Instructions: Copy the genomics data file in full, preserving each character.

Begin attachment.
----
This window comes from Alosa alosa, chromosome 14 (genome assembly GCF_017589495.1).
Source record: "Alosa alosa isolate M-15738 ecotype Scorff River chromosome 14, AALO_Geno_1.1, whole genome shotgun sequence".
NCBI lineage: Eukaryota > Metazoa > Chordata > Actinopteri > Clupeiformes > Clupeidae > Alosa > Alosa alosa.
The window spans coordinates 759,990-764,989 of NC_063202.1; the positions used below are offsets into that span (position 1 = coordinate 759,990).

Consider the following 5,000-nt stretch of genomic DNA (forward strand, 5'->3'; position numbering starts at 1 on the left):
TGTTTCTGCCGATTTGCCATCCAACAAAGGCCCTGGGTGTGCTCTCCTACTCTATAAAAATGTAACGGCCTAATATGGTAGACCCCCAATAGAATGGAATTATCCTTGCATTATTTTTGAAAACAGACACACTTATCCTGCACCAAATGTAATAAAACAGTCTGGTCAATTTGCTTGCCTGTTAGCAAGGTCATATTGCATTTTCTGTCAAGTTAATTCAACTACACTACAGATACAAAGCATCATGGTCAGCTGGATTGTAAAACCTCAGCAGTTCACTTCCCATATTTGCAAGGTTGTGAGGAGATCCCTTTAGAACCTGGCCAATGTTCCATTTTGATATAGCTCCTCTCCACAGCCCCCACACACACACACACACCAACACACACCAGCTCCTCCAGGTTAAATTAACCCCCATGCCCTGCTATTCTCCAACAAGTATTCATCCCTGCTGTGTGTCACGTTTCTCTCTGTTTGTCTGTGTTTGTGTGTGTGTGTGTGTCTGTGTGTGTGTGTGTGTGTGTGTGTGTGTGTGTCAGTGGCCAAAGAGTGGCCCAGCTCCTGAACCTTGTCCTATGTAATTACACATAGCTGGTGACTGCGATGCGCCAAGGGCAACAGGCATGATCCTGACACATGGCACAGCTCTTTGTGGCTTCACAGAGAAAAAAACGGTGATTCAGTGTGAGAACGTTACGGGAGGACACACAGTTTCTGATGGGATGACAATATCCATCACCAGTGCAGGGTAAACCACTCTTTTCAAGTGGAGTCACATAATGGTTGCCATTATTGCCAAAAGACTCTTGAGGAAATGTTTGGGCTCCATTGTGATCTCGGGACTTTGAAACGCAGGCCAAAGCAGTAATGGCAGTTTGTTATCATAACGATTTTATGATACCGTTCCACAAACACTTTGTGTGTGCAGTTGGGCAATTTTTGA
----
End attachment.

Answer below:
This window comes from Alosa alosa, chromosome 14 (genome assembly GCF_017589495.1).
Source record: "Alosa alosa isolate M-15738 ecotype Scorff River chromosome 14, AALO_Geno_1.1, whole genome shotgun sequence".
NCBI lineage: Eukaryota > Metazoa > Chordata > Actinopteri > Clupeiformes > Clupeidae > Alosa > Alosa alosa.
The window spans coordinates 759,990-764,989 of NC_063202.1; the positions used below are offsets into that span (position 1 = coordinate 759,990).

Consider the following 5,000-nt stretch of genomic DNA (forward strand, 5'->3'; position numbering starts at 1 on the left):
TGTTTCTGCCGATTTGCCATCCAACAAAGGCCCTGGGTGTGCTCTCCTACTCTATAAAAATGTAACGGCCTAATATGGTAGACCCCCAATAGAATGGAATTATCCTTGCATTATTTTTGAAAACAGACACACTTATCCTGCACCAAATGTAATAAAACAGTCTGGTCAATTTGCTTGCCTGTTAGCAAGGTCATATTGCATTTTCTGTCAAGTTAATTCAACTACACTACAGATACAAAGCATCATGGTCAGCTGGATTGTAAAACCTCAGCAGTTCACTTCCCATATTTGCAAGGTTGTGAGGAGATCCCTTTAGAACCTGGCCAATGTTCCATTTTGATATAGCTCCTCTCCACAGCCCCCACACACACACACACACCAACACACACCAGCTCCTCCAGGTTAAATTAACCCCCATGCCCTGCTATTCTCCAACAAGTATTCATCCCTGCTGTGTGTCACGTTTCTCTCTGTTTGTCTGTGTTTGTGTGTGTGTGTGTGTCTGTGTGTGTGTGTGTGTGTGTGTGTGTGTGTGTCAGTGGCCAAAGAGTGGCCCAGCTCCTGAACCTTGTCCTATGTAATTACACATAGCTGGTGACTGCGATGCGCCAAGGGCAACAGGCATGATCCTGACACATGGCACAGCTCTTTGTGGCTTCACAGAGAAAAAAACGGTGATTCAGTGTGAGAACGTTACGGGAGGACACACAGTTTCTGATGGGATGACAATATCCATCACCAGTGCAGGGTAAACCACTCTTTTCAAGTGGAGTCACATAATGGTTGCCATTATTGCCAAAAGACTCTTGAGGAAATGTTTGGGCTCCATTGTGATCTCGGGACTTTGAAACGCAGGCCAAAGCAGTAATGGCAGTTTGTTATCATAACGATTTTATGATACCGTTCCACAAACACTTTGTGTGTGCAGTTGGGCAATTTTTGA